In what is being believed to be the deadliest mass shooting in the USA and the worst terror attack post 9/11, American-born Omar Mateen on 12th June killed 49 people at Pulse, a gay nightclub in Orlando, injuring at least 53 others in the process. Although Mateen called 911 during the attack and pledged allegiance to the ISIS, US Authorities denied finding a direct link between the two. After a standoff of about three hours, the police broke into the nightclub, considered one of the safest spots for gay people, and managed to shoot down Mateen.
The incident has come as a blow to people the world round, sparking several peace marches and tributes. While a lot of people are up in arms about how Islam as a religion is against homosexuality, serving as the major cause of the crime, Mateen’s parents have clarified that he was not a religious person, his actions were not motivated by religious agenda and simply hated homosexuality, getting agitated even when he saw two men kissing in public. Mateen’s ex-wife, Sitora Yusufiy, said he was mentally unstable and a domestic abusers, causing her to divorce him within eleven months of their marriage. She also described Mateen having “gay tendencies” and said his dad had called him gay in front of her on several occasions.
Mateen was a regular at Pulse, the Orlando nightclub he attacked Sunday, patrons say—as often as twice a month. While he was there, he spoke of a wife and children and would often get so drunk he had to be escorted out of the club.
“He’s been going to this bar for at least three years,” Pulse performer Chris Callen told the Canadian Press.
His former classmate, Kevin West, says that Mateen asked him on a date when they were both students at the Indian River Community College police academy in 2006. He said Mateen asked him our romantically.
“We went to a few gay bars with him, and I was not out at the time, so I declined his offer,” he said.
He believed Mateen was gay, but not open about it. Mateen was awkward, and for a while the classmate and the rest in the group of friends felt sorry for him.
“He just wanted to fit in and no one liked him,” he said. “He was always socially awkward.”
While the world goes on to point out a thousand different reason why he could’ve committed the crime, the fact remains that in actuality, it was a petty action caused due to blatant homophobia.
In a confusing instance, witnesses have revealed that Omar Mateen was a regular at Pulse and had to be escorted drunk from the nightclub on multiple occasions. He also reportedly threatened fellow patrons with a knife and would get loud and belligerent when drunk. There have also been claims that Mateen had a profile on a gay dating app and interacted with a few people via the app.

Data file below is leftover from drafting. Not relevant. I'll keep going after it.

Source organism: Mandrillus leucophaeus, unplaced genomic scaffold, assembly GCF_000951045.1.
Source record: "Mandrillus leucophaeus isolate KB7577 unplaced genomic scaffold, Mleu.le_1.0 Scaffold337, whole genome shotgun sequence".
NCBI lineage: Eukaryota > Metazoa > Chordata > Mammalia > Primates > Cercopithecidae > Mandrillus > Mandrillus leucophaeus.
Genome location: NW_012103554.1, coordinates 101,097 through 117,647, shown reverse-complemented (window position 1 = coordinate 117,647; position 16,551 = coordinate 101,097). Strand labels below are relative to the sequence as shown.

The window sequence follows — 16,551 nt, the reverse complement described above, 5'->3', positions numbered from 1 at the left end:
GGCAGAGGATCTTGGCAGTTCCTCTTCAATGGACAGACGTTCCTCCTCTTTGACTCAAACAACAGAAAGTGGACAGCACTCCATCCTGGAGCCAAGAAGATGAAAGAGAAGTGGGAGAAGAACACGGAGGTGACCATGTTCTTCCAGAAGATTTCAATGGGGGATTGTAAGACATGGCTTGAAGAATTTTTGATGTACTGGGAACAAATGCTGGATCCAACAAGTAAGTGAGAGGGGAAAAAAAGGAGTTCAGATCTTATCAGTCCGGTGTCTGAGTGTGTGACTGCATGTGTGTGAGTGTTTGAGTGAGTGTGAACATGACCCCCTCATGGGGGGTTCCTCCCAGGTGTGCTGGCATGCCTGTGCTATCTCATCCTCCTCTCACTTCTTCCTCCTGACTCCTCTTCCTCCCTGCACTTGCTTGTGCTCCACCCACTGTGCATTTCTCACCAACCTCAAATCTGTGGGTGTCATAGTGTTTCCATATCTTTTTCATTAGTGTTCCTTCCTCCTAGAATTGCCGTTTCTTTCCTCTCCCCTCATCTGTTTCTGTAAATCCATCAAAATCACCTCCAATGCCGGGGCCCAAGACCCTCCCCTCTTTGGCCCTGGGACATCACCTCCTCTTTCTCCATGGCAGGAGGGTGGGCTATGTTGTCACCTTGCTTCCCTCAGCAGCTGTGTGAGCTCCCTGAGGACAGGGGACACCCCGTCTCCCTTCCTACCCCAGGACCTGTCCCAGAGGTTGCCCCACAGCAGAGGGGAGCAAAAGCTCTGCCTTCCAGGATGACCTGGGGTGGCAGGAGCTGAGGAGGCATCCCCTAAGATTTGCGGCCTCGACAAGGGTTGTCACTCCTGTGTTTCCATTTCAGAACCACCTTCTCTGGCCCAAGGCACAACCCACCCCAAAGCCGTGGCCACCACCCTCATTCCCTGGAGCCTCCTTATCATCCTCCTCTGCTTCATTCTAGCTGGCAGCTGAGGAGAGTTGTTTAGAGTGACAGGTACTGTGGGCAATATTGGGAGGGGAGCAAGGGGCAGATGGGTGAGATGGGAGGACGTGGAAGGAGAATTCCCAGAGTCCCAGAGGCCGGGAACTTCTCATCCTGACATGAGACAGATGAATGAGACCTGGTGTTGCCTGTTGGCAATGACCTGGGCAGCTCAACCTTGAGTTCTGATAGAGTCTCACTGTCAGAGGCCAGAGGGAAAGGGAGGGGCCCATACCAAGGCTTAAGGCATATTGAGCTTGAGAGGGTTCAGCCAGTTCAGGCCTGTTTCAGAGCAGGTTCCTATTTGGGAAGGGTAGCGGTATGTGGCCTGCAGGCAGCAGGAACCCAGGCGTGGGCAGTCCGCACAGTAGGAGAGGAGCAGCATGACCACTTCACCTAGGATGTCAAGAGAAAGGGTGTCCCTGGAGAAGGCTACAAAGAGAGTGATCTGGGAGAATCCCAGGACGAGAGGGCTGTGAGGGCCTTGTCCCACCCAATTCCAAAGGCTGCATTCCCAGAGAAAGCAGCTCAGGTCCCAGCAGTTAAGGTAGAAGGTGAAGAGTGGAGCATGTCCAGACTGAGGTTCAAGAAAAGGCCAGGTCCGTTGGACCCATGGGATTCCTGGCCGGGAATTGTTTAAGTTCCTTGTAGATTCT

Mateen was said to have been very well organised by witnesses and brandished a military-grade assault rifle with a high capacity magazine despite having a record of domestic abuse and having been questioned by the FBI on multiple occasions in the past. The ease with which he could procure such deadly weapons has also lead to calls for reform of gun control laws in the USA.
Although the official list of deceased in the attack has been released, a large number of people who were in the nightclub at the time of the attack are still missing without a trace.
Mina Justice, mother of Eddie Justice who’s still missing, shared heart wrenching text messages from her son who urged her to call the police and told her Mateen was in the bathroom with them and that he was “going to die” via text. Survivor Norman Casiano owes his survival to playing dead and said Mateen laughed before reigning fire all over the bathroom. Families of victims have revealed several other such stories that could affect even the coldest of people.
While a sad majority of people try to link the event to religion and bring in more hate into a story that already has enough, President Obama rightly summed it up as “an act of terror and act of hate”.
While the world struggles to come to terms with the saddening incident, we can do more than just pray for Orlando by recognising the fact that we live in a world where people still live in fear based on who they are built to love and contribute to creating a better world for them.